Tuscan Take-out

movfeast_flor_thumb_finI can remember the first time I discovered my neighborhood rosticceria, or rotisserie -- I was at a friend's house, and she said that we should walk down there and get some chicken and lasagne for dinner. So we went over, just as the lasagne was being pulled out of the oven. Two young women worked behind the counter, expertly weilding the spits without burning themselves as I probably would, and carving whole roast chickens with two or three slips of a knife. Even before tasting anything, I was impressed.

When I got home, I was delighted to find that the spit-roasted chickens were the best I'd ever tasted -- herby, salty, and moist, the skin was just amazing. We'd bought a bit of each type of chicken, both the tondo (round) and the schiacciato (flattened). In recent years, I'd come to prefer chicken leg to the breast, because nearly every breast I encountered was dry and flavorless. But deep down inside, it's the white meat that I love, and after a bite of the pollo tondo, I knew I'd found The Perfect Chicken Breast. As one might expect, the breast of the pollo schiacciato was drier, but the skin was crispier, and the leg was absolutely heavenly.

The lasgane was an incredible heap of pasta fresca, ragú and besciamella, and over the months, I've come to realize that it's never quite the same. It's like a little lottery, except you never lose. Sometimes, there's more meat, sometimes more tomato, but it's always delicious, and always cheap.

Another staple for me is a little container of roast potatoes, which I still find to be a bit of an enigma. Tossed with salt and rosemary, they are unmistakably Tuscan and go perfectly with any of the roast meats. But, I swear that I see them being pulled out of the deep-fryer when I peek into the kitchen. It's one of those don't ask, don't tell kind of situations, I guess. My only tip on the potatoes is never to get the ones from the first batch -- like french fries and really any fried food, the first batch never gets the intensity of flavor that the later batches take on, and they don't get to be golden brown, either.

It took me a while before I figured out the hours of the rosticceria -- often I would go there too early, and sometimes, sadly, too late, once everything had been sold out. Once, though, I hit the jackpot and got there right as they were opening, and saw something I'd never seen before, the rosticciana, or spare ribs. I asked if they were a new thing, and the comessa laughed and said no, that actually, they had them every day. They were just so popular that they usually sold out in the first 20 minutes. So I licked my lips and ordered some costoline and patate to take home for dinner. We loved them -- they were greasy and tender and perfectly seasoned. They were excellent, but I wouldn't want to have them for dinner every night. Not like my beloved petto di pollo tondo.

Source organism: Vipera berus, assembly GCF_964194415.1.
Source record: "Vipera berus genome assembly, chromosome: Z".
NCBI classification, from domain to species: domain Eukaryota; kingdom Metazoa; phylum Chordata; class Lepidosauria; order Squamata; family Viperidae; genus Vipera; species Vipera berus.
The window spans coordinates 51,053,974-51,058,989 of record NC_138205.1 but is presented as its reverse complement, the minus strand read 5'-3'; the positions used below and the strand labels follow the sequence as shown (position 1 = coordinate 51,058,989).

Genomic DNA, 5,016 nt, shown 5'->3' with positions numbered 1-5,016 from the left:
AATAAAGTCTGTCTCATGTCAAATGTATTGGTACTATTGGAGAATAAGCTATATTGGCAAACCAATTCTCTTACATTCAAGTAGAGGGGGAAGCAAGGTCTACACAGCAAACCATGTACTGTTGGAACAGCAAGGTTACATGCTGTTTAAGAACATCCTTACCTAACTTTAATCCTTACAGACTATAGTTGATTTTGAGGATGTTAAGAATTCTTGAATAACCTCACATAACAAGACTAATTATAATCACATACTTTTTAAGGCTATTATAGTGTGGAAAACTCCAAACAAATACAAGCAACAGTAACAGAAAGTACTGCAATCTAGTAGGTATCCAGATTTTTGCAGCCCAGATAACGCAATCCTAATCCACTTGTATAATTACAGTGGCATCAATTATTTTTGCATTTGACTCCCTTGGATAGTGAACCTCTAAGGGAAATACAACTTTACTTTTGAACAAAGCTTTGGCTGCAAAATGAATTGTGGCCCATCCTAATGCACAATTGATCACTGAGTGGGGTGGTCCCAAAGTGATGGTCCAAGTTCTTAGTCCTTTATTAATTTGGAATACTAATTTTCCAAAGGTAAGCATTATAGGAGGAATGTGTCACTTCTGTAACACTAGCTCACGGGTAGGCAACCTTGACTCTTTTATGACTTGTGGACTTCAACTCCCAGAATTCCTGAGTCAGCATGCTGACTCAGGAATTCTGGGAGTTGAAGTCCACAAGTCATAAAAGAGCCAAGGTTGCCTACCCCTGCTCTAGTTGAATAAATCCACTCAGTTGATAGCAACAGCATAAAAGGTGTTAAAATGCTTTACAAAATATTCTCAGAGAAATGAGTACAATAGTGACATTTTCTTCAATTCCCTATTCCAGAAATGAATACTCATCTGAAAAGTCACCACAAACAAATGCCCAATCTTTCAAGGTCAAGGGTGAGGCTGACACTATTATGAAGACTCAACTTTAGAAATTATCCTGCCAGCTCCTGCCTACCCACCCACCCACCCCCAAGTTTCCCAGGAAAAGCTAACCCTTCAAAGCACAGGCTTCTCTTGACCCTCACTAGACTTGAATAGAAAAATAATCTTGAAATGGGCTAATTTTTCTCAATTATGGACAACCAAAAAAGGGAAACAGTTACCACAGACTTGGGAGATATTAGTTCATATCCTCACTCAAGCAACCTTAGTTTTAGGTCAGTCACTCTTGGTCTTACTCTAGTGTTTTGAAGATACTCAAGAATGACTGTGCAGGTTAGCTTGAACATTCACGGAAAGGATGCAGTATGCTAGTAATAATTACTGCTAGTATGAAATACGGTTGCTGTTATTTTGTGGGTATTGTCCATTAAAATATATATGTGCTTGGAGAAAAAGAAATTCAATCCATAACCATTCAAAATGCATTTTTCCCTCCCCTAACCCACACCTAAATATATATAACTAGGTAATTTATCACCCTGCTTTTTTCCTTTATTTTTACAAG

Though I usually just stick to the chicken (I am a creature of habit when it comes to foods I like), the rosticceria has plenty of other offerings: through the winter, a thick farro soup got me through the flu season; pappa al pomodoro is showing up these days; there are always a couple of pastas and a sformato, and lots of grilled and roasted vegetables; trippa alla fiorentina makes a frequent appearance on the menu, and arista, or Tuscan roast pork loin along with spit-roasted rabbit, beef and lamb are usually available. Just last week I had a great sandwich for lunch that I made with a few thin slices of arista, some rucola and a caper-y salsa verde.

My new favorite summer offering is the parmigiana di melanzane, easily the best eggplant parmesan I have ever had. It is so rich that even I, the bollito sandwich addict, don't miss the meat. Huge pieces of mozzarella cheese are layered with thick slices of eggplant and a simple pomorola sauce. The parmigiana is another of those rich southern dishes that makes me swoon, and this one can compete with the best of them.


Rosticceria & Ristorante della Spada
Via della Spada, 62/R 055.218.757


 





Comments

When I started reading this post, I thought...could it be? I spent several weeks in Florence last summer, and one of our favorite places to eat was the Ristorante della Spada -- not recommended to us, and not in the guidebooks -- we were fortunate enough to just happen upon it. The first time I ate there, I was foolish enough to order the special that included 3 different kinds of pasta AND roasted meat and potatoes. I was barely able to make a dent in those plates. I also developed a craving for their pesto, which is always really delicious. Your postings also helped me relive my own sojourns to the market and Nerbone, and to Carabe and Vestri. Thanks!

 

Similarly, if readers are venturing to Venice, there is a rosticceria there (a little hard to find- nr Rialto-see Rick Steves' guide for detailed directions) that is open lunch and dinner with no break-alsot he best eggplant parm I had ever tasted-this less than a month ago in early June 04

 

Well, La Spada has been excellent for at least 20 years! We discovered this place in 1984; it was just down the street from our hotel. At the time, a small restaurant without the emphasis on takeout. When we returned to Florence 2 years later, the waiter recognized us! On a return visit in the 90's, we found they had expanded significantly, and added the takeout business. It was as good as ever...and it is nice to see that they still are!!

 

I might be going for the first time ever to Tuscany. What is the best thing about this region and what is the worst thing? Where should we eat?

 

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